The radius of the semicircular profile of the rollers 22 a and 22 b decreases in the direction in which the thermal protection sheath moves on leaving the mandrel to accommodate radial shrinkage of the elastic substrate 10.

Furthermore, the speed of the rollers 22 a that are on the upstream side relative to the direction of movement of the thermal protection sheath on leaving the mandrel is higher than the speed of the downstream rollers 22 b.

The speed ratio provides some lengthwise shrinkage of the substrate 10 on leaving the mandrel.

The rollers 22 a and 22 b therefore facilitate elastic shrinkage of the substrate 10 and adhesion of the reflective foil 20 to the substrate 10.

Also, the foil 20 is introduced into and pleated inside the openings in the substrate during this shrinkage step so that the pleats formed do not project from the substrate 10 but instead lie inside the openings 12.

If the substrate includes braided or knitted heat-shrink threads, during the step of shrinking the substrate 10 the sheath can preferably be heated to shrink the heat-shrink threads.

The rollers 22 a and 22 b used during this shrinkage step can therefore be heated.

The invention provides a thermal protection sheath having a good capacity for elastic stretching limited only by elastic stretching of the substrate 10 itself or unpleating of the reflective foil 20.

Of course, many modifications can be made to the embodiment described above without departing from the scope of the invention.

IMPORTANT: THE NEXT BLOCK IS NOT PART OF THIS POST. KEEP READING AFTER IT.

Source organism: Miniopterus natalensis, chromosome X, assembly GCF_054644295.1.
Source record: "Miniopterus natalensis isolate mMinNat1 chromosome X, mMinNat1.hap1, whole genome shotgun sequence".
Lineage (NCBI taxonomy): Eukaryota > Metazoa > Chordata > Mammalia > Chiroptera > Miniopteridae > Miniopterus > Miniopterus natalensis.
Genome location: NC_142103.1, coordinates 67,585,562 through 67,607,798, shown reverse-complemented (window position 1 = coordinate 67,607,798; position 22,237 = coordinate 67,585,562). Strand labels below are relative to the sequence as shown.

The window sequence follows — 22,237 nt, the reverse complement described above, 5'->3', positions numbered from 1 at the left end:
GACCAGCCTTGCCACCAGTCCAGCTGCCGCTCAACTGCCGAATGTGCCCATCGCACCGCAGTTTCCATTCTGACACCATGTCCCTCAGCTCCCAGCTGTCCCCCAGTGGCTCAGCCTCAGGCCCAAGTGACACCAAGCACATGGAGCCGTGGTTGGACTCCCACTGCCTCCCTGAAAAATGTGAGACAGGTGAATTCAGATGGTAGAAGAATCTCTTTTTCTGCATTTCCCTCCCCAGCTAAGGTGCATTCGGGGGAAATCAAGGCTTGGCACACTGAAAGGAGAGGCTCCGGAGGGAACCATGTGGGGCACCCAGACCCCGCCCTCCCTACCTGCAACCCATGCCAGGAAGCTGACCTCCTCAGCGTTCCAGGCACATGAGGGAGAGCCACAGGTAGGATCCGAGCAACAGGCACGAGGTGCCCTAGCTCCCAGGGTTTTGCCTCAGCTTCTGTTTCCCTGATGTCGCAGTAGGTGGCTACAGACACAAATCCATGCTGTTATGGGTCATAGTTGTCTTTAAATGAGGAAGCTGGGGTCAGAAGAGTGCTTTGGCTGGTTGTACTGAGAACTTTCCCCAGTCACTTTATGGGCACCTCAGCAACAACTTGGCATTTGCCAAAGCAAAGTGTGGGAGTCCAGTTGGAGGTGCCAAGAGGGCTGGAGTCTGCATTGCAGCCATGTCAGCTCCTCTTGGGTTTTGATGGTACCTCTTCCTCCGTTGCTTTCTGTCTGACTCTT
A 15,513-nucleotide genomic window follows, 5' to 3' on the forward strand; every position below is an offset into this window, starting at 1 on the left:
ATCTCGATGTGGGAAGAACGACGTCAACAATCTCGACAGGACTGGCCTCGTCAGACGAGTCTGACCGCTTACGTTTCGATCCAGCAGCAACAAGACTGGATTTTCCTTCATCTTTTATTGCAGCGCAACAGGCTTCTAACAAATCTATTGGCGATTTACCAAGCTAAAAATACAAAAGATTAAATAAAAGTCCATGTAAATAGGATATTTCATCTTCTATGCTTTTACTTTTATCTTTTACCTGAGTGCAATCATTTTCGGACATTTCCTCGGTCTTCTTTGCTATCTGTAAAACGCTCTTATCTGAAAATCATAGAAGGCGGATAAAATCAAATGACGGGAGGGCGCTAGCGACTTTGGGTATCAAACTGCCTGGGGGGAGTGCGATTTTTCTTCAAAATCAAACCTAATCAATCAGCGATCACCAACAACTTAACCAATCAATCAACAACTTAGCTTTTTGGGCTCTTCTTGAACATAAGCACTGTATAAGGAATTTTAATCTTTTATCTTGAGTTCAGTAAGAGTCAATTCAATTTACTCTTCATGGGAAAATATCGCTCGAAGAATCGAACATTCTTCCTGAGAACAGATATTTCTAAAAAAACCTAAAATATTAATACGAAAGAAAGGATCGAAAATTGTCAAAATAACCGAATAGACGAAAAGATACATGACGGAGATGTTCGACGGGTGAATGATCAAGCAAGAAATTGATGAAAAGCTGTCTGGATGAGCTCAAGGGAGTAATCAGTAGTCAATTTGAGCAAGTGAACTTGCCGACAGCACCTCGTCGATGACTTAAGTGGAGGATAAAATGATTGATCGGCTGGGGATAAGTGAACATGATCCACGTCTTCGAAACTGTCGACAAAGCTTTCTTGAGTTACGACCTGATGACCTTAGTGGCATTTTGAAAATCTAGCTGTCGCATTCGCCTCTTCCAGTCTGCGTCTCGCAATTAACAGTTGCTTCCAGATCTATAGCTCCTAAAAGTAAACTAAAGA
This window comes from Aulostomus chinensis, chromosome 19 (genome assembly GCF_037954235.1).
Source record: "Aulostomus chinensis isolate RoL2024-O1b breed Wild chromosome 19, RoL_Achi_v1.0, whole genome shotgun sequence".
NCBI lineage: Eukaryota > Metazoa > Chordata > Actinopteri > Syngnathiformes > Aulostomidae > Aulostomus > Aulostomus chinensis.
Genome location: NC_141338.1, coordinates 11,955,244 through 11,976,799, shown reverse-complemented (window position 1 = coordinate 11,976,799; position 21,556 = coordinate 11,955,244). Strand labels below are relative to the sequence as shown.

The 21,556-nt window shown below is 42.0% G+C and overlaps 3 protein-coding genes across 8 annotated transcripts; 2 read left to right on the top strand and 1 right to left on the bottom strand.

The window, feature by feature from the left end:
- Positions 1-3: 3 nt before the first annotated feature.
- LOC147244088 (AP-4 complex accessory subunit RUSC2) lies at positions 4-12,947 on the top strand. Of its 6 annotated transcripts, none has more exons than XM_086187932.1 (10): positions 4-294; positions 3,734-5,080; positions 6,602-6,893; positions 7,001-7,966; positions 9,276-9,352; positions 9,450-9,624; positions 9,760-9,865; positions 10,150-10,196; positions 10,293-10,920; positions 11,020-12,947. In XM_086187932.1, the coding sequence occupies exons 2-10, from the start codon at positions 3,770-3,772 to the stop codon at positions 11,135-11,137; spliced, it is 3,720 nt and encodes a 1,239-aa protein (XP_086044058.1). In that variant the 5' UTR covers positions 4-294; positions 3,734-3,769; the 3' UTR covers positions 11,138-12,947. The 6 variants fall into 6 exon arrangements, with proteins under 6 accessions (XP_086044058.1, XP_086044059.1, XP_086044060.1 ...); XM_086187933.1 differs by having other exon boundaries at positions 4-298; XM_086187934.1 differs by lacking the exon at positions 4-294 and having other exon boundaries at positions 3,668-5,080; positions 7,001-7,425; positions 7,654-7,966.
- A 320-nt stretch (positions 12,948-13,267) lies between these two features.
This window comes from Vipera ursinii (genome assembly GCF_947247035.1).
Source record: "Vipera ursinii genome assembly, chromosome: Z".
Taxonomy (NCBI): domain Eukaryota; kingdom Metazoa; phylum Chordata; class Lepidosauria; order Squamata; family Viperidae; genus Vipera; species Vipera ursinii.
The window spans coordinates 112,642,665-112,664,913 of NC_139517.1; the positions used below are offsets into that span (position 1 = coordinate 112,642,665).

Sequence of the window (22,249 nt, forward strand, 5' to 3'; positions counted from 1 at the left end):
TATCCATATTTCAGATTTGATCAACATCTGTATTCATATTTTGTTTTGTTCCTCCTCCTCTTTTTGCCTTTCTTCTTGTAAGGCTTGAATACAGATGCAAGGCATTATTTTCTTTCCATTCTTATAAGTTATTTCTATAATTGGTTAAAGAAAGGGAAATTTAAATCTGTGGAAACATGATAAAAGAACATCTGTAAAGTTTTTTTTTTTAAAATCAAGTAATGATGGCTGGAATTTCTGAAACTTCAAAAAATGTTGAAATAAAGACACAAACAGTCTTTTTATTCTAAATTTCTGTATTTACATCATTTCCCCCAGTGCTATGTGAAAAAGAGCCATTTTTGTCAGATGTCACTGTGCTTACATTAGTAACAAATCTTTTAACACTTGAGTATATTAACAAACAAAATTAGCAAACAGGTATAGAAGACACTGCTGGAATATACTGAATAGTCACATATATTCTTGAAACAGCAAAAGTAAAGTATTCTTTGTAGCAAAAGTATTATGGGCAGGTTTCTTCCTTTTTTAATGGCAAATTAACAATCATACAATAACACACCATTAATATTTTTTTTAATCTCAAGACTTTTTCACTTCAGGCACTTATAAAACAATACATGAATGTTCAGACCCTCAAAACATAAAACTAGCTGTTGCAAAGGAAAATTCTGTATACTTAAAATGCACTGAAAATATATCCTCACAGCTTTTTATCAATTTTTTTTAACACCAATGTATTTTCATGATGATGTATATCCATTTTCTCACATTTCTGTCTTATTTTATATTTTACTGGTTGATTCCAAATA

In particular, the substrate can be stretched longitudinally and/or radially during the stretching step.

Also, during elastic shrinkage of the substrate, the thermal protection sheath could travel over a path defined by rods curved in all directions in space to ensure uniform shrinkage of the substrate 10 and uniform pleating of the reflective foil 20.

The number of rollers 22 a, 22 b used when shrinking the sheath can be less than or greater than the two pairs of rollers 22 a, 22 b described in the above embodiment.

The reflective foil used can be a foil made from any synthetic polymer that is metallized and in particular chromium-plated.

Patent Citations
Cited PatentFiling datePublication dateApplicantTitle
US5617900 *Jul 20, 1993Apr 8, 1997Davlyn Manufacturing Co., Inc.Multilayer flexibility resilient thermal shielding sleeves
US5660899Feb 21, 1996Aug 26, 1997Safe-T-Quip CorporationConvoluted heat-reflective, protective sleeving
US5843542Nov 10, 1997Dec 1, 1998Bentley-Harris Inc.Woven fabric having improved flexibility and conformability
EP0157956A1Mar 26, 1984Oct 16, 1985MATHER & PLATT LIMITEDA method of producing rubber-covered hose
GB2249151A Title not available
Referenced by
Citing PatentFiling datePublication dateApplicantTitle
US7004205 *Jan 13, 2004Feb 28, 2006Chomarat CompositesUnidirectional textile reinforcing sheath capable of being taped onto a mechanical structure to be reinforced